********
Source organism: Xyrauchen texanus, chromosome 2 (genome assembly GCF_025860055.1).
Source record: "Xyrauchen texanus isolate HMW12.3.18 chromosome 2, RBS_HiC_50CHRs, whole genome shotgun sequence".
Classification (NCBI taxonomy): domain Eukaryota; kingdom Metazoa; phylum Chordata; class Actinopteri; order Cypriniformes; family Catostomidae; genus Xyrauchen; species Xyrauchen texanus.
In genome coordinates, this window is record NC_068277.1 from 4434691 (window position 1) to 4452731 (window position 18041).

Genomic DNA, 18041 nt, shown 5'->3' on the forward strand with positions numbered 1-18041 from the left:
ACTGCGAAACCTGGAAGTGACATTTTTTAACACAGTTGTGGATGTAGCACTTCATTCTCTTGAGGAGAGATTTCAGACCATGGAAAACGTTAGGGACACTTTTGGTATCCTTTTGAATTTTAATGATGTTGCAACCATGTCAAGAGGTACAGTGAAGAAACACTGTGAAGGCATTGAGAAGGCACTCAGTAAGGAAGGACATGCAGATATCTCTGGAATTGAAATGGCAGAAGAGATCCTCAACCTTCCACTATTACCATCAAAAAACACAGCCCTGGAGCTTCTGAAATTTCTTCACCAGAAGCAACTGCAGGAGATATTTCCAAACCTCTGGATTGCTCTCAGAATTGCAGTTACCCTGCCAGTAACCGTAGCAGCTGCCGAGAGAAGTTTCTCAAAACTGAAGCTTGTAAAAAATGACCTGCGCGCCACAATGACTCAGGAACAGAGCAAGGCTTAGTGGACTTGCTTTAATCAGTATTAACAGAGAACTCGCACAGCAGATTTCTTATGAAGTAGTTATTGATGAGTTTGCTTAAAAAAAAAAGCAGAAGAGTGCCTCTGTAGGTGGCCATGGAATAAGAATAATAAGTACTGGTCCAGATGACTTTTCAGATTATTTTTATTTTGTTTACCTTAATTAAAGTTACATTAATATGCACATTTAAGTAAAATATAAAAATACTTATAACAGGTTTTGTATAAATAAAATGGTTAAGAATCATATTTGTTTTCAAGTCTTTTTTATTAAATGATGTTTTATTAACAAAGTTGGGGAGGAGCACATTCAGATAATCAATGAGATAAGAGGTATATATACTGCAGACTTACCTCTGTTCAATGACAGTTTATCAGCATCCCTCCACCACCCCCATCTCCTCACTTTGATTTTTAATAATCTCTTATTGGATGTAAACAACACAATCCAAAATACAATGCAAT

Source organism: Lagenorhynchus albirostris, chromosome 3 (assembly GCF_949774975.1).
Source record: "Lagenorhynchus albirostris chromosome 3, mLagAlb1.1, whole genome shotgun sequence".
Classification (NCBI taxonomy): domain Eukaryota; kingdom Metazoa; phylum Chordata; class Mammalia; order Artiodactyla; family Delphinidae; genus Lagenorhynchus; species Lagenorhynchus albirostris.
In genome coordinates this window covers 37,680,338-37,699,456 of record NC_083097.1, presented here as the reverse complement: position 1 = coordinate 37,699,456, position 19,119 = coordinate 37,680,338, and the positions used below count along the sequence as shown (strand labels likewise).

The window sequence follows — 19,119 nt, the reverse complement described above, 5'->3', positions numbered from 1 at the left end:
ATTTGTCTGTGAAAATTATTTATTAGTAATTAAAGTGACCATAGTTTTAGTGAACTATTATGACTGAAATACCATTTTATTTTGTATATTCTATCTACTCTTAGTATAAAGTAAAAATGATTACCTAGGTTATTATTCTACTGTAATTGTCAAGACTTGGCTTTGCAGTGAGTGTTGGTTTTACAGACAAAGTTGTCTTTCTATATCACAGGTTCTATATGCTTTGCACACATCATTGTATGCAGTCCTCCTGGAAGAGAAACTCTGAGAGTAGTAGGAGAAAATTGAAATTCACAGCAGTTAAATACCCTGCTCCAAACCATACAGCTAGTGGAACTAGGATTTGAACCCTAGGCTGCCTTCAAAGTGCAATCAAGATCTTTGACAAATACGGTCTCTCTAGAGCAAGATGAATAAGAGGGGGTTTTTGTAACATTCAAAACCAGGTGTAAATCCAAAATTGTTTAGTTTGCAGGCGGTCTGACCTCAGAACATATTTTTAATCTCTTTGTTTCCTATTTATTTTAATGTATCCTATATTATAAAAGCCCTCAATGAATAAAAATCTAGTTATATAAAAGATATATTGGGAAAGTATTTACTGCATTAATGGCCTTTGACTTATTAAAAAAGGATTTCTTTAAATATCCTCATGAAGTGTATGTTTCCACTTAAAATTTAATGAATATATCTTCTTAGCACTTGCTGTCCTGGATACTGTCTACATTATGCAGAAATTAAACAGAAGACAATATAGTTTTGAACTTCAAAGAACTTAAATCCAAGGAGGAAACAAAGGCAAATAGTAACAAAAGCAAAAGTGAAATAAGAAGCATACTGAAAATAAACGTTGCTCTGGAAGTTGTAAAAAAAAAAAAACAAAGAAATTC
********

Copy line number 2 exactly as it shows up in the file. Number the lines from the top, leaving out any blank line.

Source record: "Xyrauchen texanus isolate HMW12.3.18 chromosome 2, RBS_HiC_50CHRs, whole genome shotgun sequence".